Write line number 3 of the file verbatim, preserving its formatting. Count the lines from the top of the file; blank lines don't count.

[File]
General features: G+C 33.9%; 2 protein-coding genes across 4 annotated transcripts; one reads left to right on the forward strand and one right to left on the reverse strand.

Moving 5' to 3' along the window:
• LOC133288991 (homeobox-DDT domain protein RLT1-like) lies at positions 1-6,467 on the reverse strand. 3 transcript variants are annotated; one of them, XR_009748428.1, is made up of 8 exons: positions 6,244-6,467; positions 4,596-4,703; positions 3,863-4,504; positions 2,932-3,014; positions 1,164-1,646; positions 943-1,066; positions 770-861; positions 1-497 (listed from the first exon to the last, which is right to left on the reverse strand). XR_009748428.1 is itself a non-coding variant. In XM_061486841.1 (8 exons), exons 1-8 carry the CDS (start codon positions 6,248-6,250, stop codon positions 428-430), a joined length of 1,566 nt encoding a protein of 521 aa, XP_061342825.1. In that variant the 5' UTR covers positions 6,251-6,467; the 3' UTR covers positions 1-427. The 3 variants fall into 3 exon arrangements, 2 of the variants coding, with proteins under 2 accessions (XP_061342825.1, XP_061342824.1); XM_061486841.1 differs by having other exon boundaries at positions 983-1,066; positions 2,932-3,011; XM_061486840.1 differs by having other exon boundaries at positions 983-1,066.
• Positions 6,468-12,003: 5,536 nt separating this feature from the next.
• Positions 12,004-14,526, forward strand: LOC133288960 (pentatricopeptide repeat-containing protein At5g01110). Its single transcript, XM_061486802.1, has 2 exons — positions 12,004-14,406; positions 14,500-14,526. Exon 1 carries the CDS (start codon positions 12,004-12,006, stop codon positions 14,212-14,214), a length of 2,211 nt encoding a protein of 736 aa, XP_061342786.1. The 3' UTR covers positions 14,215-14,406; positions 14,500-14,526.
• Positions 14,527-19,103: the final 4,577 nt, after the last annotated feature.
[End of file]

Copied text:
• LOC133288991 (homeobox-DDT domain protein RLT1-like) lies at positions 1-6,467 on the reverse strand. 3 transcript variants are annotated; one of them, XR_009748428.1, is made up of 8 exons: positions 6,244-6,467; positions 4,596-4,703; positions 3,863-4,504; positions 2,932-3,014; positions 1,164-1,646; positions 943-1,066; positions 770-861; positions 1-497 (listed from the first exon to the last, which is right to left on the reverse strand). XR_009748428.1 is itself a non-coding variant. In XM_061486841.1 (8 exons), exons 1-8 carry the CDS (start codon positions 6,248-6,250, stop codon positions 428-430), a joined length of 1,566 nt encoding a protein of 521 aa, XP_061342825.1. In that variant the 5' UTR covers positions 6,251-6,467; the 3' UTR covers positions 1-427. The 3 variants fall into 3 exon arrangements, 2 of the variants coding, with proteins under 2 accessions (XP_061342825.1, XP_061342824.1); XM_061486841.1 differs by having other exon boundaries at positions 983-1,066; positions 2,932-3,011; XM_061486840.1 differs by having other exon boundaries at positions 983-1,066.